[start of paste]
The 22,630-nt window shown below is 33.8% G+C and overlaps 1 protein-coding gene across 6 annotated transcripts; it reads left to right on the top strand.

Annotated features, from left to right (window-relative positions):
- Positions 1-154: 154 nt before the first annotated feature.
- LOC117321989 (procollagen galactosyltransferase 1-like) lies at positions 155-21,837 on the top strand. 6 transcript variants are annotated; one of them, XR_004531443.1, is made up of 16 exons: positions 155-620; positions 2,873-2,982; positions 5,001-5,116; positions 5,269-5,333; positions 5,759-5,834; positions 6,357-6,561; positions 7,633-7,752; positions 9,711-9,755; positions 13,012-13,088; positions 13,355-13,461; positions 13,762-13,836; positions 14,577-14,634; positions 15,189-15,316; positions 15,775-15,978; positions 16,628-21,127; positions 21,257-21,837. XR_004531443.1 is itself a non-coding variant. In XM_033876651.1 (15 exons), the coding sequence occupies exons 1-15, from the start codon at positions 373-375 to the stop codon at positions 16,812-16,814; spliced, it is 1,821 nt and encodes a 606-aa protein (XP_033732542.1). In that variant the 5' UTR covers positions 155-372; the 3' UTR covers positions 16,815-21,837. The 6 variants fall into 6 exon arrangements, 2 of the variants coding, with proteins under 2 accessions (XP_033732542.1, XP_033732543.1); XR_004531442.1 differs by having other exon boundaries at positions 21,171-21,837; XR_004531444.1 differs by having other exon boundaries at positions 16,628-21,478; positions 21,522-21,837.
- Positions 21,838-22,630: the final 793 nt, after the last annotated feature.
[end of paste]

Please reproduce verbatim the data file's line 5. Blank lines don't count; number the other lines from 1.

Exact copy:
- Positions 21,838-22,630: the final 793 nt, after the last annotated feature.